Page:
Putting on muscle takes dedication, heavy lifting, and proper nutrition.
But is this all that is required for bigger muscles?
Not quite. While these aspects are crucial for making gains, most people tend to forget rest is also an important factor for making improvements.
But how exactly does sleep affect muscle development?
The Importance of Sleep
Those seeking muscle gains need sleep because sufficient shut eye creates an anabolic environment in which muscles regenerate and grow.
However, the imbalance of training and sleep is becoming more prevalent in gym culture. For some reason, “the more training, the better,” and the “I’ll sleep when I’m dead” adages have become a personal mantra for bodybuilding success. Research shows this does more harm than good.
This is because foregoing sleep places unnecessary amounts of stress on the body, interferes with hormonal secretion, and affects emotional and behavioral balance.
Two hormones secreted during sleep that benefit muscle growth are human growth hormone (HGH) and testosterone. The male sex hormone accelerates muscle mass and development by enhancing muscle protein synthesis, and HGH influences muscle growth through its mediator insulin-like growth factor I (IGF-1). Research shows improper sleep habits dramatically decreases secretion of both hormones.
Sleep and HGH
In one study, plasma HGH was measured in 8 individuals over a 38-night sleep test. During the testing, researchers noticed the onset of sleep resulted in a growth hormone peak in 7 of the test subjects. This peak lasted 1.5-3.4 hours. However, when the onset of sleep was delayed, peak GH secretion was also delayed.
Interestingly, when test subjects were awakened for 2-3 hours and then returned to sleep, they experienced another peak in GH secretion.
Additional research shows “70% of the GH pulses during sleep coincide with SWS (slow-wave sleep).”
Sleep and Testosterone
In a sleep study analyzing testosterone production, several young, healthy men were recruited.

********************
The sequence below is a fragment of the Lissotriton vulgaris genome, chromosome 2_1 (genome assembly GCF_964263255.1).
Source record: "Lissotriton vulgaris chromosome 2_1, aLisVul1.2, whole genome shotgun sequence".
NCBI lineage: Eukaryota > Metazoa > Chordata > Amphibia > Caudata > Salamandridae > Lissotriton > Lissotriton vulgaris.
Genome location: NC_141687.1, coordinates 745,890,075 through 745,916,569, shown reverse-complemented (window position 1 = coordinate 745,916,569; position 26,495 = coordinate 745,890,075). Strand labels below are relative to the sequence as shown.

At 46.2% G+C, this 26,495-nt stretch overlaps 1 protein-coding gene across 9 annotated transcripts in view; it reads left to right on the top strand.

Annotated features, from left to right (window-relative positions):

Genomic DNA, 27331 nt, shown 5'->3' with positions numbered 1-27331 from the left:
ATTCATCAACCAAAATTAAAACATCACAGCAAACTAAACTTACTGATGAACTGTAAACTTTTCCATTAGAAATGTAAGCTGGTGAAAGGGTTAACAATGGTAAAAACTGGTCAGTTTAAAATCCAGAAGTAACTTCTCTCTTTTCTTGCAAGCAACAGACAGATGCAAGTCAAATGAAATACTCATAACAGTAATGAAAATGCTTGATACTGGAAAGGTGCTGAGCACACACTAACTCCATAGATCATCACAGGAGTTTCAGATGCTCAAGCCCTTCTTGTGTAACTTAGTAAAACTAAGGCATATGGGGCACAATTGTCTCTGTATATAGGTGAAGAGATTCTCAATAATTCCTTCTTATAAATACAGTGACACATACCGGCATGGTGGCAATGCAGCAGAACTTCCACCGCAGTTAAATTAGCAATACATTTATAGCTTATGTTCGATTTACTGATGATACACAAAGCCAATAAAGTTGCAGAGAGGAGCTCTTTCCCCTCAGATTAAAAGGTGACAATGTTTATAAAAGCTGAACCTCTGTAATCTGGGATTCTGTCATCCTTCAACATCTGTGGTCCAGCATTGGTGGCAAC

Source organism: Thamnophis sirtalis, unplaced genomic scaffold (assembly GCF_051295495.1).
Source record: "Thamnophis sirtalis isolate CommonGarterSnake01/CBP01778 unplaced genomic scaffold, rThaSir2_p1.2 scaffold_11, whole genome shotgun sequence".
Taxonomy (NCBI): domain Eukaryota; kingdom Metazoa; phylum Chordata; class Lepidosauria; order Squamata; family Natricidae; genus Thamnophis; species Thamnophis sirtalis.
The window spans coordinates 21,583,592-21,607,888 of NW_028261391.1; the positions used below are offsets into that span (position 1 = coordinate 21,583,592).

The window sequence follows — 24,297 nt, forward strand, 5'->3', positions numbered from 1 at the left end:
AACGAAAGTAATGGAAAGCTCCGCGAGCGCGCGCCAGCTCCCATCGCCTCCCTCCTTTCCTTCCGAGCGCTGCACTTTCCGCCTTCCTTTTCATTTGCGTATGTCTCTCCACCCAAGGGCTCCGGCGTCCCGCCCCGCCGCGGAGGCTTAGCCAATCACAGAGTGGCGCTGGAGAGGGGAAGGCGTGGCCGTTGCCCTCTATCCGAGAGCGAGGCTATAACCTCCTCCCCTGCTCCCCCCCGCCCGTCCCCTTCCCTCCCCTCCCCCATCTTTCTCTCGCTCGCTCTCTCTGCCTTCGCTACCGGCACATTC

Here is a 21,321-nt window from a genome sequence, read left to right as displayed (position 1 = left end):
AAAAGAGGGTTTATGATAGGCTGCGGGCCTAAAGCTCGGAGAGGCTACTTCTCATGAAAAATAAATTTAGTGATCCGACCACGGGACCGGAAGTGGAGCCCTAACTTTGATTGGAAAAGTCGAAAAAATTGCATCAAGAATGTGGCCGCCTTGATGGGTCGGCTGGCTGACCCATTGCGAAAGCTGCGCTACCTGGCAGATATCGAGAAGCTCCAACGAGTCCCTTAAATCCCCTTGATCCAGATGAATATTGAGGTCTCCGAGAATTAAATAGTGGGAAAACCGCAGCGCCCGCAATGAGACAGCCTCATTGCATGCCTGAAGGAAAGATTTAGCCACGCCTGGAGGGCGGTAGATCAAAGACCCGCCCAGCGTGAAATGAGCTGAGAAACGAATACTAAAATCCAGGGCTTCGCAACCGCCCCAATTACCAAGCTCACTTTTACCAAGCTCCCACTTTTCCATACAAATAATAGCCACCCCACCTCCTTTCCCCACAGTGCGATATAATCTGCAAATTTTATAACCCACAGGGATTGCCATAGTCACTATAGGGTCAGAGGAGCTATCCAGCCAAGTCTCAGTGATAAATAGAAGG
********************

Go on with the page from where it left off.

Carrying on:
Test subjects underwent a week of 8-hour bedtimes at home before entering a laboratory where they would spend 11 days: 3 nights with 10-hour bedtimes and 8 nights with 5-hour bedtimes.
Sleep was recorded and scored each night, and blood samples were taken every 15 to 30 minutes for 24 hours after the second 10-hour night bedtime and the seventh 5-hour bedtime.
Results show during waking hours, “testosterone levels were lower after sleep restriction than in the rested condition.”
How to Optimize Sleep for Muscle Gain
According to medical authorities, adults should aim for 7-8 hours of sleep a night. For those that have a hard time falling asleep or staying asleep, this may seem like a chore.
Fortunately, the sleeping pills like those found here are a great way to ameliorate quality and length of sleep. These non-habit forming supplements are formulated with safe ingredients, so you can fall asleep and stay asleep.
Here are some additional tips for getting a better night’s sleep:
- Avoid drinking lots of fluids a couple hours before bed. A full bladder interrupts adequate rest.
- Dim the lights around bedtime to establish a darker ambience; this induces feelings of sleepiness.
- Put away electronics; the glow of a cell phone may be enough to interrupt sleep.
- Establish a regular bedtime and be consistent.
- Don’t nap close to bedtime as this may interfere with your internal clock and circadian rhythm.
- Exercise to stay healthy and combat stress.
As you can see, it only takes a few small changes in your sleeping habits to have a dramatic impact on your muscle gains.
-  Mark Jenkins, MD . “Overtraining Syndrome.”
-  Griggs RC, et al. “Effect of testosterone on muscle mass and muscle protein synthesis.” J Appl Physiol (1985). 1989 Jan;66(1):498-503.
-  Velloso CP et al. “Regulation of muscle mass by growth hormone and IGF-1.” Br J Pharmacol. 2008 Jun;154(3):557-68.
-  Takahashi Y, Kipnis DM, Daughaday WH. “Growth hormone secretion during sleep.” J Clin Invest. 1968 Sep; 47(9):2079-90.
-  Van Cauter E, Plat L. “Physiology of growth hormone secretion during sleep.” J Pediatr. 1996 May;128(5 Pt 2):S32-7.
-  Leproult R, Van Cauter E. “Effect of 1 Week of Sleep Restriction on Testosterone Levels in Young Healthy Men.” JAMA.2011;305(21):2173-2174.
-  Timothy Morgenthaler, M.D. “How many hours of sleep are enough for good health?” Mayo Clinic.